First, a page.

What Microsoft Says About Dual Booting in Windows 8
As far as Microsoft is concerned, the Unified Extensible Firmware Interface (UEFI) mode and Secure Boot are vital to making Windows 8 secure (the term they use is “critically important").
BitLocker and Seamless Boot will apparently rely on the UEFI, and at a recent BUILD session (an online seminar for developers hosted via the Microsoft Developer Network) it seems that UEFI will be a key aspect of managing the operating system and computer:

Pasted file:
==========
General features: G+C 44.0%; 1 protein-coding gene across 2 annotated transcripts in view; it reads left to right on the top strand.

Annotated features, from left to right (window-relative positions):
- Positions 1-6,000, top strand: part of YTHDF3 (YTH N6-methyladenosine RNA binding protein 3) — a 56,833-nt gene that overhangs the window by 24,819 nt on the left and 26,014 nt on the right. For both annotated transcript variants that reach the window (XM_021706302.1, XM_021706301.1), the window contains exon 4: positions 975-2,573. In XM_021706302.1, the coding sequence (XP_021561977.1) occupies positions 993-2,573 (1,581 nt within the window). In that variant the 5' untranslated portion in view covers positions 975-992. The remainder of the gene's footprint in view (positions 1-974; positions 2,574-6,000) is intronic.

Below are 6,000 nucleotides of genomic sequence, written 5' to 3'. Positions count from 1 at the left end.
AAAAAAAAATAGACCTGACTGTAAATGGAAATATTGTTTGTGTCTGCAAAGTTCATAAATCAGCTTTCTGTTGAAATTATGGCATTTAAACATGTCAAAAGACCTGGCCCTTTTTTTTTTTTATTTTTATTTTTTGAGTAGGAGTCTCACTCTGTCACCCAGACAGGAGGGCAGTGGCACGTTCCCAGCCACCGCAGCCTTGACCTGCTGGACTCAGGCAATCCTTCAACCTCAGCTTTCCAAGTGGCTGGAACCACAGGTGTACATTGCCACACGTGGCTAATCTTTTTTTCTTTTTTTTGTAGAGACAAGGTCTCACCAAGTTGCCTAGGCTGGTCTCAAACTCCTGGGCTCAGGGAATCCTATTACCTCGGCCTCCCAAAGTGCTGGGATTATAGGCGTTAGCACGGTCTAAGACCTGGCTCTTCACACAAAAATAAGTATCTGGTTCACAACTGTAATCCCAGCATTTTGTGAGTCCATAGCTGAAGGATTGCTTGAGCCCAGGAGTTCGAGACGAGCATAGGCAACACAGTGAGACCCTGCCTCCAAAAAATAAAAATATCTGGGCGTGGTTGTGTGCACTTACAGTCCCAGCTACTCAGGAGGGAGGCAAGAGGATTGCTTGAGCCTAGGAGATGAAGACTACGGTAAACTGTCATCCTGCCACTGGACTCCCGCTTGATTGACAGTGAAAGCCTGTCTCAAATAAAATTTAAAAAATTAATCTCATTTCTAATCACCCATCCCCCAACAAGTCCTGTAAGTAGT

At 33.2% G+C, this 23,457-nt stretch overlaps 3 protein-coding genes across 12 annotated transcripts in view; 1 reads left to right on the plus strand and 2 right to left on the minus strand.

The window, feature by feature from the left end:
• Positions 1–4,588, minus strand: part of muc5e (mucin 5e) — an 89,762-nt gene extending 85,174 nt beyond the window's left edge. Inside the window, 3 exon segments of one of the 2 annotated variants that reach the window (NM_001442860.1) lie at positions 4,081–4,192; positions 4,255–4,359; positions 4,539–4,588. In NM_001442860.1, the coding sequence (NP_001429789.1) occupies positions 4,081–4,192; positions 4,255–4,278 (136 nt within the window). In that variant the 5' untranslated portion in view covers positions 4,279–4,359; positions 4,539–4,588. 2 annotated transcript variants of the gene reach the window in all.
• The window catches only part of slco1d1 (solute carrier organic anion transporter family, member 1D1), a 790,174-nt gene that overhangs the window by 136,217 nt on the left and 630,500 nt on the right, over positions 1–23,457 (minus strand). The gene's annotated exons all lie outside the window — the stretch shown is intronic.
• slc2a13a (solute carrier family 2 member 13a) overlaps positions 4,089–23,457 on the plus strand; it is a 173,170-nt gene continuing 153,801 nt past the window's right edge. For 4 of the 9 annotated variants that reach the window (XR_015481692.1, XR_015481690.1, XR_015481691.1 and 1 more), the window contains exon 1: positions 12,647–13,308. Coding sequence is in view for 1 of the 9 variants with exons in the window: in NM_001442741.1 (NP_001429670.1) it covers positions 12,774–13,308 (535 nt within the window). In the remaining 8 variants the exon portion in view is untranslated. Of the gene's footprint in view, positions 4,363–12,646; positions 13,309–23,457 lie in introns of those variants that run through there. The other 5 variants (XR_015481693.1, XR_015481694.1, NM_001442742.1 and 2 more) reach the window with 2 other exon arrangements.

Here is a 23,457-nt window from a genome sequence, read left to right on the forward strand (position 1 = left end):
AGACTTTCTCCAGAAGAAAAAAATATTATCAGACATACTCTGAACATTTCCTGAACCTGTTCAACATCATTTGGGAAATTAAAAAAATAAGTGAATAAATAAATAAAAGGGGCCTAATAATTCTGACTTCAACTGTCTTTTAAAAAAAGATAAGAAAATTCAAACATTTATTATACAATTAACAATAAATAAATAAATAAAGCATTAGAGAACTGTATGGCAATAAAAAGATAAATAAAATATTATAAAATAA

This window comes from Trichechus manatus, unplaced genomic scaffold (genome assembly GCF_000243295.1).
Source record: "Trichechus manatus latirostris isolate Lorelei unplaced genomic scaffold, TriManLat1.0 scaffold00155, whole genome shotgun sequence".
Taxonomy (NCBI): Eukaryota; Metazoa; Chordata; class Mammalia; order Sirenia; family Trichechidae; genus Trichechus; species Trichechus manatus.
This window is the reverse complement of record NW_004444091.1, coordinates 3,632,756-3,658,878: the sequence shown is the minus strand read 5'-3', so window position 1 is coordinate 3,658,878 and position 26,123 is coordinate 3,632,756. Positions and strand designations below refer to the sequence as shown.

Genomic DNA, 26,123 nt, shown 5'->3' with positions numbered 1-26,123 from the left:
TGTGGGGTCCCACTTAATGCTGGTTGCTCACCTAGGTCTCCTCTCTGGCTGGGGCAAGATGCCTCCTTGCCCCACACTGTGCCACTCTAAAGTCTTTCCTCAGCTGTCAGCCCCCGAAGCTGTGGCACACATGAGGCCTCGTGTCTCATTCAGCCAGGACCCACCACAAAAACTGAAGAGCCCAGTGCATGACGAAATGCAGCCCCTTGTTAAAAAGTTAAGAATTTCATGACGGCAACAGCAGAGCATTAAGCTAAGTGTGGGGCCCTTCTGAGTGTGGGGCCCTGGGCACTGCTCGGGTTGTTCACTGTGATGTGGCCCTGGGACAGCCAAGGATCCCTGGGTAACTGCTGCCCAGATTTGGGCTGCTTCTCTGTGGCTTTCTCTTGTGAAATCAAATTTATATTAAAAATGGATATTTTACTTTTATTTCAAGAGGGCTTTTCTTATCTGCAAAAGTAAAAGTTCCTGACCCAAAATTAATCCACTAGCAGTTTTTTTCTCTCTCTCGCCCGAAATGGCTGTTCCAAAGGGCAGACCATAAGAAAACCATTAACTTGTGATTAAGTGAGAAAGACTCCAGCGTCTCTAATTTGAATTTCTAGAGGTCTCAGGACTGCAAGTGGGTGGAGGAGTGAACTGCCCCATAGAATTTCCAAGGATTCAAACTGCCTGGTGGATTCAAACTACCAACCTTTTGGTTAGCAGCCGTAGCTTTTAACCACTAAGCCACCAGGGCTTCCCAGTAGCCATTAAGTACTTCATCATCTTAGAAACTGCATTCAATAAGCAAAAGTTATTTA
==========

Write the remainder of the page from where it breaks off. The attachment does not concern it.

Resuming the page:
All firmware and software in the boot process must be signed by a trusted Certificate Authority (CA)
Required for Windows 8 client
Does not require a Trusted Platform Module (TPM)
Reduces the likelihood of bootkits, rootkits and ransomware
“For the enthusiast who wants to run older operating systems, the option (disabling secure boot) is there to allow you to make that decision," said Microsoft in a recent blog post on the matter, which went on to indicate that dual booting is up to the end user – but some loss of security would be the result of this.
For users wishing to install multiple operating systems on their hard drive and add a boot menu, then Windows 8 will be open to specific types of attack. Which suddenly makes dual booting less attractive.